The Olympic accomplishments of Michael Phelps have made him a hot name among autograph collectors. That demand has been reflected in a rapid rise in value for his only autographed trading card issued to date.
Cards signed by Phelps as part of the Fans of the Game insert in 2004 Leaf Rookies & Stars Football have been selling for as much as $500 on eBay, and the figure was expected to increase before the games concluded. Prior to the Olympics, that same card was going for less than $50. Donruss produced about 300 of the autographed cards and about 5,000 unsigned versions. The price surge sparked coverage by several national media outlets, including ESPN and CNN. That coverage has resulted in a flurry of phone calls to Donruss Marketing Director Scott Prusha.
“I’ve been asked by a lot of these outlets if this (rise in value) is unique in the card category, and I can honestly say it is,” Prusha said. “You see spikes in cards all the time, but not to this degree. This is a whole different level, because this is being generated by demand worldwide.”
While there have been plenty of U.S. Olympic heroes over the years, their presence in trading card sets was fairly limited. Now with today’s marketplace offering the opportunity to include select Olympians, past and present, as elements in insert sets and a broader acceptance among collectors for the “blending” of other sport stars and entertainment figures within a product, it provides card makers an opportunity.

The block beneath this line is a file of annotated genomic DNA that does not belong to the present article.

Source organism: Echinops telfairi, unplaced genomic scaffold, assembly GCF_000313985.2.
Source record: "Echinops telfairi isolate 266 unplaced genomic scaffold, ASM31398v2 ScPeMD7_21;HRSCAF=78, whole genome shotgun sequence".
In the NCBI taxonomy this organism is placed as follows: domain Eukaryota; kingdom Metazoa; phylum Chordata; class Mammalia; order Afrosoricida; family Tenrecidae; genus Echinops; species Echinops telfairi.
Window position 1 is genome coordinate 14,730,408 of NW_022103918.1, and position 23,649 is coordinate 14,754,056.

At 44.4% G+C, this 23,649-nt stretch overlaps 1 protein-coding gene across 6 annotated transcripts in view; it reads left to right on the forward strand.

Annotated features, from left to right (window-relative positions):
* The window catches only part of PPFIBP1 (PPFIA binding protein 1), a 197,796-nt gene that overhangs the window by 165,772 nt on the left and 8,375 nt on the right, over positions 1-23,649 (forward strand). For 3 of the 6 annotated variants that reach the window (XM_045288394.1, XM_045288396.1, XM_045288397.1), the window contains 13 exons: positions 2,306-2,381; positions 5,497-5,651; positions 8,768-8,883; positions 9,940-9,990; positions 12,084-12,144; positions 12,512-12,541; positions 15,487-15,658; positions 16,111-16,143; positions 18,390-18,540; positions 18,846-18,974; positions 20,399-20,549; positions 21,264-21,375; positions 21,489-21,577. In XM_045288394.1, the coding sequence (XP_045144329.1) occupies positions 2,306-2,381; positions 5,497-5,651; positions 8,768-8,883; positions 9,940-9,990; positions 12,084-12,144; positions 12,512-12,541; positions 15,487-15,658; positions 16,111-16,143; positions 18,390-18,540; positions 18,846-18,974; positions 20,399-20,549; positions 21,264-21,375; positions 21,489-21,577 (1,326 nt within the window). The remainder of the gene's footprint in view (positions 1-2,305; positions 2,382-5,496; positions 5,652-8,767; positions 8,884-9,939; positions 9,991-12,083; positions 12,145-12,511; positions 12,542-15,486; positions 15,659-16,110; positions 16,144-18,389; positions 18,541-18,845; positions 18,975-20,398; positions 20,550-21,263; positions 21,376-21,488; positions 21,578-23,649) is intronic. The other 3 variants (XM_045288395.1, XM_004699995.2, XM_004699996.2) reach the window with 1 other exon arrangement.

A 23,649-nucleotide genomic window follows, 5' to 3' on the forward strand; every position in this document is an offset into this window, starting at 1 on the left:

“We’ve done a couple of product lines in the past that have featured athletes known for their Olympic success, such as Bruce Jenner and Apollo Anton Ono,” Prusha said. “One of the strongest selling cards out of last year’s Americana product is (softball star) Jenny Finch. (Swimmer) Amanda Beard is also in the product.”
Prusha said the chance to offer autographs attracts non-traditional collectors.
“If you want a certified autograph of one of these stars, often the only thing out there is a trading card. So that’s helping awareness of cards as a source for authentic signatures, he said.”
He also added that for the athletes themselves, the card category is appealing because “they love the opportunity to be included in a card set, and trading card deals haven’t always existed for their respective sports.”
The athletes also like the way cards can publicize their respective sports. Phelps told the Associated Press that it felt “pretty good” to see the value for his card increasing and says it’s part of his overall goal to elevate interest in swimming to more than once every four years.
“I heard the (TV) ratings are the highest back home for people watching the Olympics and watching swimming,” he said. “My goal of raising the bar in the sport of swimming is coming along nicely, but it’s still going to take time for me to really get it to where I want it to be.”
Donruss has plans to pursue more Olympians for its 2009 product lines, although Prusha was not ready to reveal any confirmed participants. He said the company would love to include Phelps again in a product, but admits “it’s probably going to cost us a lot more (to sign him) than it did in 2004."